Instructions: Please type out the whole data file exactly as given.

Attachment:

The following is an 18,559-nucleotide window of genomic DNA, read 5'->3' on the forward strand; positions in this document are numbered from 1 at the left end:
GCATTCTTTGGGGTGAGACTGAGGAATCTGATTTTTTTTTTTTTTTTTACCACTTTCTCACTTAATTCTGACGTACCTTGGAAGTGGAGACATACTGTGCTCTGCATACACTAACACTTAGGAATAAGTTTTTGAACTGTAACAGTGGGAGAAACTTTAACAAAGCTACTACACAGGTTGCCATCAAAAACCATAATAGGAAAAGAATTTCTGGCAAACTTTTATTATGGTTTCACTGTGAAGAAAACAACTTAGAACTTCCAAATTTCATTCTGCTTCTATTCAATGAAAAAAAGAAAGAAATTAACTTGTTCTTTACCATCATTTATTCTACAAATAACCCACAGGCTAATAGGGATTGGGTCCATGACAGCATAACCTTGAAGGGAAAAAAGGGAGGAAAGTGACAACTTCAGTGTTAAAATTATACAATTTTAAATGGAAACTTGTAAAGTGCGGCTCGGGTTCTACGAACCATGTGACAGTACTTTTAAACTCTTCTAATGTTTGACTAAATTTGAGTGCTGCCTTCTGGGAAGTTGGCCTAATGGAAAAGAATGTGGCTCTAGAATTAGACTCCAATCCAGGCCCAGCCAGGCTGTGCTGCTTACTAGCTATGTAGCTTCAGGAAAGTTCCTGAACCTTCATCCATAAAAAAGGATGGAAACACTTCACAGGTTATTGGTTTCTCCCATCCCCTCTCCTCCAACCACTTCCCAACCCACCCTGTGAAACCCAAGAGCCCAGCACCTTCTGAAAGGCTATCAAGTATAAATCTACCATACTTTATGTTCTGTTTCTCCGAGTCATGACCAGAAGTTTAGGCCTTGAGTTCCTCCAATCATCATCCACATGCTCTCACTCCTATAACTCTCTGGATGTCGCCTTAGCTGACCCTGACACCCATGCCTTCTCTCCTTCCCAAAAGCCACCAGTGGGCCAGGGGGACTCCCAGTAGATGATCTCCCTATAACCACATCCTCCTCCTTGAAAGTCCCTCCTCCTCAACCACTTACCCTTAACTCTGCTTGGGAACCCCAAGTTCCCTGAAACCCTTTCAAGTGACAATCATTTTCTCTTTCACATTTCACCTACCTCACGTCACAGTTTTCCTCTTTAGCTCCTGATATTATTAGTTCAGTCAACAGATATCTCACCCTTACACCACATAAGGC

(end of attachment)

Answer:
The following is an 18,559-nucleotide window of genomic DNA, read 5'->3' on the forward strand; positions in this document are numbered from 1 at the left end:
GCATTCTTTGGGGTGAGACTGAGGAATCTGATTTTTTTTTTTTTTTTTACCACTTTCTCACTTAATTCTGACGTACCTTGGAAGTGGAGACATACTGTGCTCTGCATACACTAACACTTAGGAATAAGTTTTTGAACTGTAACAGTGGGAGAAACTTTAACAAAGCTACTACACAGGTTGCCATCAAAAACCATAATAGGAAAAGAATTTCTGGCAAACTTTTATTATGGTTTCACTGTGAAGAAAACAACTTAGAACTTCCAAATTTCATTCTGCTTCTATTCAATGAAAAAAAGAAAGAAATTAACTTGTTCTTTACCATCATTTATTCTACAAATAACCCACAGGCTAATAGGGATTGGGTCCATGACAGCATAACCTTGAAGGGAAAAAAGGGAGGAAAGTGACAACTTCAGTGTTAAAATTATACAATTTTAAATGGAAACTTGTAAAGTGCGGCTCGGGTTCTACGAACCATGTGACAGTACTTTTAAACTCTTCTAATGTTTGACTAAATTTGAGTGCTGCCTTCTGGGAAGTTGGCCTAATGGAAAAGAATGTGGCTCTAGAATTAGACTCCAATCCAGGCCCAGCCAGGCTGTGCTGCTTACTAGCTATGTAGCTTCAGGAAAGTTCCTGAACCTTCATCCATAAAAAAGGATGGAAACACTTCACAGGTTATTGGTTTCTCCCATCCCCTCTCCTCCAACCACTTCCCAACCCACCCTGTGAAACCCAAGAGCCCAGCACCTTCTGAAAGGCTATCAAGTATAAATCTACCATACTTTATGTTCTGTTTCTCCGAGTCATGACCAGAAGTTTAGGCCTTGAGTTCCTCCAATCATCATCCACATGCTCTCACTCCTATAACTCTCTGGATGTCGCCTTAGCTGACCCTGACACCCATGCCTTCTCTCCTTCCCAAAAGCCACCAGTGGGCCAGGGGGACTCCCAGTAGATGATCTCCCTATAACCACATCCTCCTCCTTGAAAGTCCCTCCTCCTCAACCACTTACCCTTAACTCTGCTTGGGAACCCCAAGTTCCCTGAAACCCTTTCAAGTGACAATCATTTTCTCTTTCACATTTCACCTACCTCACGTCACAGTTTTCCTCTTTAGCTCCTGATATTATTAGTTCAGTCAACAGATATCTCACCCTTACACCACATAAGGC